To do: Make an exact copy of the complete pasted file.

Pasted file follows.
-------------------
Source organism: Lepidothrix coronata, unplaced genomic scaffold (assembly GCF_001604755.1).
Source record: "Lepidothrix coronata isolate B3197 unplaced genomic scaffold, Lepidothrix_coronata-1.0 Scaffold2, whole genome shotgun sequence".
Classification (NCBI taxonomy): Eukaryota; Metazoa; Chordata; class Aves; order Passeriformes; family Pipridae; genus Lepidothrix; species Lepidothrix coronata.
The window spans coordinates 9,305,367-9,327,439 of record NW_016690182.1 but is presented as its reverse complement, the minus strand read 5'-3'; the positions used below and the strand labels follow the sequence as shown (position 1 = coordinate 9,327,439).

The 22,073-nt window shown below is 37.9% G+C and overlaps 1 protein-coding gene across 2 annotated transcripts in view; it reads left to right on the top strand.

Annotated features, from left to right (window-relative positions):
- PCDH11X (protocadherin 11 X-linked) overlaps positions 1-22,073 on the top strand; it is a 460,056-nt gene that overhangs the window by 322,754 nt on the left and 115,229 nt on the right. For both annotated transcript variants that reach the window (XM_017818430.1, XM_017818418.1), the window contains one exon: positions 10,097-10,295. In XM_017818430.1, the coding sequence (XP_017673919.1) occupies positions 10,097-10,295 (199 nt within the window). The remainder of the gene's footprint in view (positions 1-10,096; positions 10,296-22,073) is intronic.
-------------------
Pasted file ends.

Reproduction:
Source organism: Lepidothrix coronata, unplaced genomic scaffold (assembly GCF_001604755.1).
Source record: "Lepidothrix coronata isolate B3197 unplaced genomic scaffold, Lepidothrix_coronata-1.0 Scaffold2, whole genome shotgun sequence".
Classification (NCBI taxonomy): Eukaryota; Metazoa; Chordata; class Aves; order Passeriformes; family Pipridae; genus Lepidothrix; species Lepidothrix coronata.
The window spans coordinates 9,305,367-9,327,439 of record NW_016690182.1 but is presented as its reverse complement, the minus strand read 5'-3'; the positions used below and the strand labels follow the sequence as shown (position 1 = coordinate 9,327,439).

The 22,073-nt window shown below is 37.9% G+C and overlaps 1 protein-coding gene across 2 annotated transcripts in view; it reads left to right on the top strand.

Annotated features, from left to right (window-relative positions):
- PCDH11X (protocadherin 11 X-linked) overlaps positions 1-22,073 on the top strand; it is a 460,056-nt gene that overhangs the window by 322,754 nt on the left and 115,229 nt on the right. For both annotated transcript variants that reach the window (XM_017818430.1, XM_017818418.1), the window contains one exon: positions 10,097-10,295. In XM_017818430.1, the coding sequence (XP_017673919.1) occupies positions 10,097-10,295 (199 nt within the window). The remainder of the gene's footprint in view (positions 1-10,096; positions 10,296-22,073) is intronic.